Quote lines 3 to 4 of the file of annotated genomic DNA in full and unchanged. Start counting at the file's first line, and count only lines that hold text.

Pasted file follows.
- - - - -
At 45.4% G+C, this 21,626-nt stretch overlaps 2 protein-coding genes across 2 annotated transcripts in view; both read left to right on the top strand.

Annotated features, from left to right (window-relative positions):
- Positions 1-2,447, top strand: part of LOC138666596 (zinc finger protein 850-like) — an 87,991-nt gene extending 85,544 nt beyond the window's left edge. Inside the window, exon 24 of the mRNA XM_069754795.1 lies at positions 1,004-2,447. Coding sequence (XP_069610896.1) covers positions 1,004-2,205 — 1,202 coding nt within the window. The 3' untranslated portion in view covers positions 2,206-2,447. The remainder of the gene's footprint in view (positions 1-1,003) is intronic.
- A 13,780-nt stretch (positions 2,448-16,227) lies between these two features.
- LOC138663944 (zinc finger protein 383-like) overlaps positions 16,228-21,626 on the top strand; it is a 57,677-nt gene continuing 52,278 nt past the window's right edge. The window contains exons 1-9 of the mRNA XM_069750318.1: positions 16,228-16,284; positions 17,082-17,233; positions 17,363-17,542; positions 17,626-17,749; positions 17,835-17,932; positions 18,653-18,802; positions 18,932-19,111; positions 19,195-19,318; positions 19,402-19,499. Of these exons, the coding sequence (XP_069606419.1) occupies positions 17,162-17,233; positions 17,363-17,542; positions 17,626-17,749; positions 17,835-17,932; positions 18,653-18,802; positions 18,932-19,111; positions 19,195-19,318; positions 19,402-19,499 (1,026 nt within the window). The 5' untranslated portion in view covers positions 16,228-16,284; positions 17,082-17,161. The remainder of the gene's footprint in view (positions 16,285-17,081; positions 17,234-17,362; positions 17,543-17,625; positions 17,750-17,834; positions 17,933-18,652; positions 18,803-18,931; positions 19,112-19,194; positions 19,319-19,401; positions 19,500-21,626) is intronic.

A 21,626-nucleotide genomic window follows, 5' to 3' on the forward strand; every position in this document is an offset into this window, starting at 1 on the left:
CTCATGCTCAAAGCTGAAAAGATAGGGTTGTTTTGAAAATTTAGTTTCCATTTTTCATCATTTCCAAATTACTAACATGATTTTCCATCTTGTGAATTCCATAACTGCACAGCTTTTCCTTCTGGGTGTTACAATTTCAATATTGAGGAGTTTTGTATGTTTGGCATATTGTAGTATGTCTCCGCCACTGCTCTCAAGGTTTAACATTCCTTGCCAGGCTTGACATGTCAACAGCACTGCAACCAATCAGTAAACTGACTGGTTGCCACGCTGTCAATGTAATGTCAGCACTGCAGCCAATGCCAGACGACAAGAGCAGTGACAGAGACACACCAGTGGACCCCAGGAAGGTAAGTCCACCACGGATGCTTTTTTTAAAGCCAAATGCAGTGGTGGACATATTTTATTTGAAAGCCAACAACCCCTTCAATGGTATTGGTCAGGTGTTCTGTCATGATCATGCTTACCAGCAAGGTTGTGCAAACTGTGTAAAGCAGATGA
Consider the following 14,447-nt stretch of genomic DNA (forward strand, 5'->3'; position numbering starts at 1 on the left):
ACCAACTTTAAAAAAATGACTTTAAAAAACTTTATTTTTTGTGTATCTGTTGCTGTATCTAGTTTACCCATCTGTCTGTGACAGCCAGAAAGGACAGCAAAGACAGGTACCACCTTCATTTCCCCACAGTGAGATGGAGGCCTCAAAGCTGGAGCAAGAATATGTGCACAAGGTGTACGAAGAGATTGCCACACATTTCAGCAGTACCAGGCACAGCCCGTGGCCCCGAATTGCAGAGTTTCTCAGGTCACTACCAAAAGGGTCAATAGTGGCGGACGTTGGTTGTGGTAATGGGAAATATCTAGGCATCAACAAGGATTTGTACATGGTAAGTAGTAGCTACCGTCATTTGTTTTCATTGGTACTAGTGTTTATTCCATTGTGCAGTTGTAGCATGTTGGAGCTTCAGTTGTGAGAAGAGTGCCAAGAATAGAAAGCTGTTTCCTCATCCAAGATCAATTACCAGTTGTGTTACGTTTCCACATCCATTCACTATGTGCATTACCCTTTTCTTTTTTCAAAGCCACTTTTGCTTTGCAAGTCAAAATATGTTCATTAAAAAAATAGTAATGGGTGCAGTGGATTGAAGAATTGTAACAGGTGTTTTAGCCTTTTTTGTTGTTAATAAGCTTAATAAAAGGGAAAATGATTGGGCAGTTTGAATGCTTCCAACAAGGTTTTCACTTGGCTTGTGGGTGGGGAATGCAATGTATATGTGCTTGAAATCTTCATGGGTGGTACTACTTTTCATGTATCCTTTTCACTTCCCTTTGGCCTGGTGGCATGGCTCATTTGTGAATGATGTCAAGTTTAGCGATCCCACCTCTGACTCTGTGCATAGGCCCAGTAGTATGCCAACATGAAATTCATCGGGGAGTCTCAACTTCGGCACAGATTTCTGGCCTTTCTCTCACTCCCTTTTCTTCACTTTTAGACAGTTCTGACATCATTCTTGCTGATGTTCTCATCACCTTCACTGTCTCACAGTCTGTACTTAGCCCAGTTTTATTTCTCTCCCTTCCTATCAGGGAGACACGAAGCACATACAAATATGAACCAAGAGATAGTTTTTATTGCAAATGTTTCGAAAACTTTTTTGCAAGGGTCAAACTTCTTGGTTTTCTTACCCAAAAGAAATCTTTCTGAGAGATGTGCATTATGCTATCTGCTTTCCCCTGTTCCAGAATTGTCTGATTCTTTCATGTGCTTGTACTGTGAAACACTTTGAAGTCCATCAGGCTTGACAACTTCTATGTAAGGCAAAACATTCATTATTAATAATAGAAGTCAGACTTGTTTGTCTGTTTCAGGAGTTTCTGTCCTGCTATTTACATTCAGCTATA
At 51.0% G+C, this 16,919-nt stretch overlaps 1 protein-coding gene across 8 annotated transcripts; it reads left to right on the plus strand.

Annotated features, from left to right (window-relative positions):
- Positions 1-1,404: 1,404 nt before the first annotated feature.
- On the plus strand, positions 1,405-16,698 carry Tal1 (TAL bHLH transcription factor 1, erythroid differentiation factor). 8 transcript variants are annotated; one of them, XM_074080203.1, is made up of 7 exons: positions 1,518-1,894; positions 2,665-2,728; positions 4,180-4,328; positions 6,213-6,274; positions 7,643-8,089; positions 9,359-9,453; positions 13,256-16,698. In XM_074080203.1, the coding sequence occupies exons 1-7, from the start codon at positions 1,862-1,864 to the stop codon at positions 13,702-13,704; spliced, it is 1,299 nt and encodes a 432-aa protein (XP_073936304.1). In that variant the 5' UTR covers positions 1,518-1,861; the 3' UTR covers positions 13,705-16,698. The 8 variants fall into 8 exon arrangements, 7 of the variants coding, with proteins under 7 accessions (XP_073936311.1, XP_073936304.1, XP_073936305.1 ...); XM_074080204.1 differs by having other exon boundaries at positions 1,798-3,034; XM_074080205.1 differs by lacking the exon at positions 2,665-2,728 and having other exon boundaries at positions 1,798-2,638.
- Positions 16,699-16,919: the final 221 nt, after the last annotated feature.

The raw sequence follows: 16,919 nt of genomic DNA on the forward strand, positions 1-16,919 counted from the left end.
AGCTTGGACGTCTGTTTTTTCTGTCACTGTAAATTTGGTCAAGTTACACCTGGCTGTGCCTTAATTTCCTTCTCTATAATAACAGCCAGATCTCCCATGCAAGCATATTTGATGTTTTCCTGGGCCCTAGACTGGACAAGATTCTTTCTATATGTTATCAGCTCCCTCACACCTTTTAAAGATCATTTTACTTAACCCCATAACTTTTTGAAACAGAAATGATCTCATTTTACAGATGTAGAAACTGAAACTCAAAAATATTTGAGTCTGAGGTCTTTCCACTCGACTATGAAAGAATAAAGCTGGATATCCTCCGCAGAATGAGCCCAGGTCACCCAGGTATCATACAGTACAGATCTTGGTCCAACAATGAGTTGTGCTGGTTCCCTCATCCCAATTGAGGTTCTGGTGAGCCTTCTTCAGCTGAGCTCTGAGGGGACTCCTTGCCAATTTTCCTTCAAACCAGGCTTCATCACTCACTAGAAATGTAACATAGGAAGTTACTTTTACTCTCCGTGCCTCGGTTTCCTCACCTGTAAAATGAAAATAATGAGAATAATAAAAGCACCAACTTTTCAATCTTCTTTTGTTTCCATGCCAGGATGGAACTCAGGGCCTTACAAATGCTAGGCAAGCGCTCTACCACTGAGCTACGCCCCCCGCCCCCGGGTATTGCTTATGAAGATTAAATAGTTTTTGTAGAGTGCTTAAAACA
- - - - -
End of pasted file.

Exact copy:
- Positions 1-2,447, top strand: part of LOC138666596 (zinc finger protein 850-like) — an 87,991-nt gene extending 85,544 nt beyond the window's left edge. Inside the window, exon 24 of the mRNA XM_069754795.1 lies at positions 1,004-2,447. Coding sequence (XP_069610896.1) covers positions 1,004-2,205 — 1,202 coding nt within the window. The 3' untranslated portion in view covers positions 2,206-2,447. The remainder of the gene's footprint in view (positions 1-1,003) is intronic.
- A 13,780-nt stretch (positions 2,448-16,227) lies between these two features.